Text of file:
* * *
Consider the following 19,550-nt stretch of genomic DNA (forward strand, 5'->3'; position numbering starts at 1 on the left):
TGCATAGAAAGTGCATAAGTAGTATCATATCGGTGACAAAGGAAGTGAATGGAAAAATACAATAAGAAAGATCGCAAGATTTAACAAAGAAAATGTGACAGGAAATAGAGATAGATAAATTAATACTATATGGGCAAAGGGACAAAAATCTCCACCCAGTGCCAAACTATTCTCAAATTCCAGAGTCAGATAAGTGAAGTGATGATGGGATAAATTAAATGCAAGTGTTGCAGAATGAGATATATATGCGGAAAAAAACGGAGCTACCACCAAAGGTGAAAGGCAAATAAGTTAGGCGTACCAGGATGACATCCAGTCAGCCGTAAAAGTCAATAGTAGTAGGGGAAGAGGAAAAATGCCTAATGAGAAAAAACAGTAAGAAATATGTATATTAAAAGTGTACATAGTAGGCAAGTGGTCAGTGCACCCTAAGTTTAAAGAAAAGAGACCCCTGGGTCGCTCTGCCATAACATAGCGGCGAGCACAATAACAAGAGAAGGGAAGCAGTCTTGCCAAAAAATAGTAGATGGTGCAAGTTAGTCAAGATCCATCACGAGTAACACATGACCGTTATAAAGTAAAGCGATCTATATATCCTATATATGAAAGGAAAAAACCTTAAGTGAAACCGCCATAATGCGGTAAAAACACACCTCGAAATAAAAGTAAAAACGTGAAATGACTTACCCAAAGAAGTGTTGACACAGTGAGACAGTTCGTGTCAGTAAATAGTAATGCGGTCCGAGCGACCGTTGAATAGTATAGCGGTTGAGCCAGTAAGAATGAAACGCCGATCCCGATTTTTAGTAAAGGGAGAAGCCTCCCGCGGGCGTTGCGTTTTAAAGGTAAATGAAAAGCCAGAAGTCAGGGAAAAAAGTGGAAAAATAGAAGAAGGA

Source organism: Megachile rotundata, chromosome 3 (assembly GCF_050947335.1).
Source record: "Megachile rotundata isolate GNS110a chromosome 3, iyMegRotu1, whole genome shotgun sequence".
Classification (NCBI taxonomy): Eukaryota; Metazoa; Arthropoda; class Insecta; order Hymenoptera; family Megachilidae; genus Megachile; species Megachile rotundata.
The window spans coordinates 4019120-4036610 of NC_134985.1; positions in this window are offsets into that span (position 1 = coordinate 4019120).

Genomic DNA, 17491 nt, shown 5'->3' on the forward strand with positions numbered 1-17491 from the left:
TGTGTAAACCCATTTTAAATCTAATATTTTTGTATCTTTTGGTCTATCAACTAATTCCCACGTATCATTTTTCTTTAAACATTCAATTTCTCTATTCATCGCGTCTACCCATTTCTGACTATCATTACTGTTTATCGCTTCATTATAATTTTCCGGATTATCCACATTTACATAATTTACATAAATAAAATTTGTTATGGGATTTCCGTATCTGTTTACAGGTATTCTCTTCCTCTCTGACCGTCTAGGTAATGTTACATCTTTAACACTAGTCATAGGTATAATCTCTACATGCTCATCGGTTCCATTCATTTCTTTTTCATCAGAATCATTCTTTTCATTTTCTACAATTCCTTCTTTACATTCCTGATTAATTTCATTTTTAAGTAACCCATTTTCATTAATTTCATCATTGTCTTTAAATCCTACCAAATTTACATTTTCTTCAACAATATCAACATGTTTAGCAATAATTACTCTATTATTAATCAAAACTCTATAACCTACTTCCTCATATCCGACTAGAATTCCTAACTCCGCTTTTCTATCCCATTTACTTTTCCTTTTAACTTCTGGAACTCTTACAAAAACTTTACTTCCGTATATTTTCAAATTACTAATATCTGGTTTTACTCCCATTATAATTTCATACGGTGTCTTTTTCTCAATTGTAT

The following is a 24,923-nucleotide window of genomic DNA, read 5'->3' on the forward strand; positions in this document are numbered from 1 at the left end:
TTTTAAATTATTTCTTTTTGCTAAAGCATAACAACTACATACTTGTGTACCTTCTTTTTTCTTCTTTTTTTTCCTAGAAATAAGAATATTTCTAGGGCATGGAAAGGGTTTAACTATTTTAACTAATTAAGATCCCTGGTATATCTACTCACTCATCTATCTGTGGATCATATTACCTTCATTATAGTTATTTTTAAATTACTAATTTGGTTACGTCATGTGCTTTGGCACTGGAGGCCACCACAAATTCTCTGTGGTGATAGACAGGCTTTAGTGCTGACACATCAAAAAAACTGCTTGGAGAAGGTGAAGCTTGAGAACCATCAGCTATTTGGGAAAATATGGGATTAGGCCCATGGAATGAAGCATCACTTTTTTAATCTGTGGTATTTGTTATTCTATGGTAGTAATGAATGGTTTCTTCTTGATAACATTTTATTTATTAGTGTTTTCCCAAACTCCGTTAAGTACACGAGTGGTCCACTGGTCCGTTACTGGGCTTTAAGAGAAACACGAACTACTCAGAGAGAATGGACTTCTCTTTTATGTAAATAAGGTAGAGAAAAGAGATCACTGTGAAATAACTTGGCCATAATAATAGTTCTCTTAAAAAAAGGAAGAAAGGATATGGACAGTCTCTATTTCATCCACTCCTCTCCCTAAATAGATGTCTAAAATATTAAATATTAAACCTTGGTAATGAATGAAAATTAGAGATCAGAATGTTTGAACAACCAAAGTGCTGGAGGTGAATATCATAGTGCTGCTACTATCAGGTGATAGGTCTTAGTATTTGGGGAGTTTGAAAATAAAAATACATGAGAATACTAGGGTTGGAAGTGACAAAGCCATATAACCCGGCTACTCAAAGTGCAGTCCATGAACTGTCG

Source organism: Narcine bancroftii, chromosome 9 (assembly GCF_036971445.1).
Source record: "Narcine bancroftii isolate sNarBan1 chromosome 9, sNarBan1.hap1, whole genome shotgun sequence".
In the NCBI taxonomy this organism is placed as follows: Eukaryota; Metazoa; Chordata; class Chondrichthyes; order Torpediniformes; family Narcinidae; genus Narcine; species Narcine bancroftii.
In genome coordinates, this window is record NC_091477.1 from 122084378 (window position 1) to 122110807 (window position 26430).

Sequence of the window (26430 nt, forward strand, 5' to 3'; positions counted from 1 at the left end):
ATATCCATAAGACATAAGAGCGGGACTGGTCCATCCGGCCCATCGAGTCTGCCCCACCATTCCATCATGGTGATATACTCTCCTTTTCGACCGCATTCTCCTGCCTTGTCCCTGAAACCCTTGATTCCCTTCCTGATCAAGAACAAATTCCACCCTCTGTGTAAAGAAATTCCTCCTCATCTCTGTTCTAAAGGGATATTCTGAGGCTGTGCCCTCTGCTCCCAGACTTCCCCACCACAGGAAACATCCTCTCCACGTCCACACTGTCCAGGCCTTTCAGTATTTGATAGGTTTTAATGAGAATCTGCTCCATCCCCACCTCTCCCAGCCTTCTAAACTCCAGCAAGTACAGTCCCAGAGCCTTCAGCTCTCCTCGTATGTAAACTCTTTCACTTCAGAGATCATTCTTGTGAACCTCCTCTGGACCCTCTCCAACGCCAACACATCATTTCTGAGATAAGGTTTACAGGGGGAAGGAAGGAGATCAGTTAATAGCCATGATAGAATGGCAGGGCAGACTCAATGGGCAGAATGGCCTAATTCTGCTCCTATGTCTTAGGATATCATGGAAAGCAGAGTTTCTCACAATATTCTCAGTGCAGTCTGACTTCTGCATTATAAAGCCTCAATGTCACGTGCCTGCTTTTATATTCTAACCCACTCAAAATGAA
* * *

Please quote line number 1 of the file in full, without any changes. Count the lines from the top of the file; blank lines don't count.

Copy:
Consider the following 19,550-nt stretch of genomic DNA (forward strand, 5'->3'; position numbering starts at 1 on the left):